CRUELTY- FREE FUTURE
SARAH ENGSTRAND explores the ins and outs of beauty brands that claim to avoid animal testing – and discovers that things aren’t always as they seem
a car into space, robots are running our homes (looking at you, Alexa!) and models are being replaced by drones on the world’s runways. Let’s face it: the future is here. In the beauty industry, brands are turning away from outdated methods and embracing the new, too – namely, going cruelty-free.
Once a rallying cry limited to Birkenstock-wearing, hippy-dippy granola enthusiasts, “cruelty-free” now graces the labels of some of the world’s most popular beauty brands. Kat Von D Beauty, Anastasia Beverly Hills, Hourglass Cosmetics, Fenty, Urban Decay, Too Faced and Charlotte Tilbury all refuse to test on animals for their products – though it’s worth noting that some of their parent companies, including L’Oréal, Shiseido and Estée Lauder, are not cruelty-free.
It’s a financial minefield for many brands, which have to choose between animal rights and higher profit margins. To sell in China, now one of the world’s largest markets for beauty products, overseas retailers are currently required to test on animals. This policy is intended to improve the country’s reputation for letting poor-quality products and dangerous imitations hit the shelves. It’s the last major country that requires animal testing on all imported cosmetics, from moisturiser to mascara; the European Union banned the act in 2013.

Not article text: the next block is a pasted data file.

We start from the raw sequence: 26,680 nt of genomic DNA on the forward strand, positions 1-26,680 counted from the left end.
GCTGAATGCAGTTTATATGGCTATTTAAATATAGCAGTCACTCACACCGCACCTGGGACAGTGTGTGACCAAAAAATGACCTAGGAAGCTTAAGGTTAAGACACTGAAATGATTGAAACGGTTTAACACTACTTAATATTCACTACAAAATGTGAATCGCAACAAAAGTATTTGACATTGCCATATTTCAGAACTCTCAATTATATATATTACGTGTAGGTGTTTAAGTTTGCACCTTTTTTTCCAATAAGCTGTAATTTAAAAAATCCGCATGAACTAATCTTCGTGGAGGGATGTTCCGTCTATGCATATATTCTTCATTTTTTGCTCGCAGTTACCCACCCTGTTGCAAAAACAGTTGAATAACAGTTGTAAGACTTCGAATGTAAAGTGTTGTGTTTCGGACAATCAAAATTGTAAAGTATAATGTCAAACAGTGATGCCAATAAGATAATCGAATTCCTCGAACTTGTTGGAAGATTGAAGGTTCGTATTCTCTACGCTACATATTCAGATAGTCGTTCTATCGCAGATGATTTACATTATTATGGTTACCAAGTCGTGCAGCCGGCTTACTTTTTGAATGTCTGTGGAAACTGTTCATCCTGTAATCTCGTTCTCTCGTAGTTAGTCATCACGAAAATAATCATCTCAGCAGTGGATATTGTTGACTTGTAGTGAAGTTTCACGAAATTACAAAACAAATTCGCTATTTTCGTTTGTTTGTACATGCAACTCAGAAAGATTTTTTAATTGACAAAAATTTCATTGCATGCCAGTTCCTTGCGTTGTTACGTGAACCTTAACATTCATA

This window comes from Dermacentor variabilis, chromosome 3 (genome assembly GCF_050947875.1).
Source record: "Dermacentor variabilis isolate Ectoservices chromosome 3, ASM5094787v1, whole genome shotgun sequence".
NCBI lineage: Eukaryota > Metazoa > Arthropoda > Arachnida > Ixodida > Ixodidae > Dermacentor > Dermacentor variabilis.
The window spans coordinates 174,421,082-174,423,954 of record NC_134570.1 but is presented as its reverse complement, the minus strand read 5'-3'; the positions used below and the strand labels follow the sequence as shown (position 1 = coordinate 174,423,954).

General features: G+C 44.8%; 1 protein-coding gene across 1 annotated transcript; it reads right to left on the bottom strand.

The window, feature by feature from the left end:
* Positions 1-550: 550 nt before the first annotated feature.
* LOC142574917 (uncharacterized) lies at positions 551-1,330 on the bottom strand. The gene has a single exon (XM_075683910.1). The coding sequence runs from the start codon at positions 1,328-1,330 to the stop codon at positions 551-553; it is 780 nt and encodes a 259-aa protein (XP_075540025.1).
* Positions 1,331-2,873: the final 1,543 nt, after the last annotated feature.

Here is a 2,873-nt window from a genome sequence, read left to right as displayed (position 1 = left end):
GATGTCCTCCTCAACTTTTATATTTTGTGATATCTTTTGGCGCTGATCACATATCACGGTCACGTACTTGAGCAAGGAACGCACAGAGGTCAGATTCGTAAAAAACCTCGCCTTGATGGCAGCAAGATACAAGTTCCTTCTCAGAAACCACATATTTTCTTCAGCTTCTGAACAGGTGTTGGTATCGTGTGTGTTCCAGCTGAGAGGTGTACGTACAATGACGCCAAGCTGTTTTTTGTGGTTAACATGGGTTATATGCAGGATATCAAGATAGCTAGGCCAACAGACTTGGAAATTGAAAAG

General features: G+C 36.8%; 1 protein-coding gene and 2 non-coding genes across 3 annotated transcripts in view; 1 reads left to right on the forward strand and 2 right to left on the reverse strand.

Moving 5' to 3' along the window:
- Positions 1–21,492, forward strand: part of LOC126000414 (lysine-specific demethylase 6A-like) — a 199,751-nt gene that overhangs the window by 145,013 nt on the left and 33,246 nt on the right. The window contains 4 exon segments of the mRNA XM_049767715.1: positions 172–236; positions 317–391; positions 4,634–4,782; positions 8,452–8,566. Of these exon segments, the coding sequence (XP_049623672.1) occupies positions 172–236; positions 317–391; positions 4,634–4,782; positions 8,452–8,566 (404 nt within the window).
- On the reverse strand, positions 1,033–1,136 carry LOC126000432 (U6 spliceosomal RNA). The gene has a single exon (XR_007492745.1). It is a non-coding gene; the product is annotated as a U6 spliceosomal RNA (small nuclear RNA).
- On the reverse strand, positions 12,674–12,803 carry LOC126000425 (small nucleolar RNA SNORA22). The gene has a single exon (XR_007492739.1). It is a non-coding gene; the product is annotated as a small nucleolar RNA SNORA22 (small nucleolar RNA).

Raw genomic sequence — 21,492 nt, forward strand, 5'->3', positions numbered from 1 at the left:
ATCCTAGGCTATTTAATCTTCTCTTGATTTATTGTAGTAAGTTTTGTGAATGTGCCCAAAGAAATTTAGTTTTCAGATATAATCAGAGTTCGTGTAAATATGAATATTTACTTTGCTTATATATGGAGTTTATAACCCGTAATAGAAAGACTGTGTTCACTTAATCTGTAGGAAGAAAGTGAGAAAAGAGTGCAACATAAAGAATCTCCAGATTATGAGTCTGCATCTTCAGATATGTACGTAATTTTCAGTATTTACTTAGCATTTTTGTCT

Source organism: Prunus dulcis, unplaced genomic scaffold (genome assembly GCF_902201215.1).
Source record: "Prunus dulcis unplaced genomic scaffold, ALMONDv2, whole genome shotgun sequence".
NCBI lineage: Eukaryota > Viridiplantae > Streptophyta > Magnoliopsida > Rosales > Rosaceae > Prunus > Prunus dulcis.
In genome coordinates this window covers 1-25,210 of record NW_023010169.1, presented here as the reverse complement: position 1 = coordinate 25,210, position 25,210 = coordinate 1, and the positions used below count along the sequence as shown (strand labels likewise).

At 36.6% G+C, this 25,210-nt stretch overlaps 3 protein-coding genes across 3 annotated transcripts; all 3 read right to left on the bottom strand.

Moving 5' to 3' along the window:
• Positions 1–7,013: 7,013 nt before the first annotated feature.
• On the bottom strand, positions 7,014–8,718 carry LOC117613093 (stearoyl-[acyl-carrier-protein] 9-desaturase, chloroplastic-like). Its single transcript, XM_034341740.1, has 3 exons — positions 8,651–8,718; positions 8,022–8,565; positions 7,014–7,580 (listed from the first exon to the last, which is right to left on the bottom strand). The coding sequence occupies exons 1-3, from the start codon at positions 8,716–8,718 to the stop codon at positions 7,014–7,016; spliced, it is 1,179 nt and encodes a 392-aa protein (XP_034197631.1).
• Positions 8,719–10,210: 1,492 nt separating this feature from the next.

These laws have kept big-name brands such as Burt’s Bees and Urban Decay out of the Chinese market entirely, allowing them to keep their cruelty-free reputations. Not all companies, however, have resisted the allure of China. In 2017, cult favourite NARS began retailing in the country and announced it was no longer cruelty-free. The backlash from consumers was swift: #boycottnars took over social media and many people vowed to disown the brand.
NARS responded in a public Instagram post, claiming that it only tests on animals when required by law. The brand also reaffirmed its dedication to the universal abolishment of animal testing with its support of the Institute for In Vitro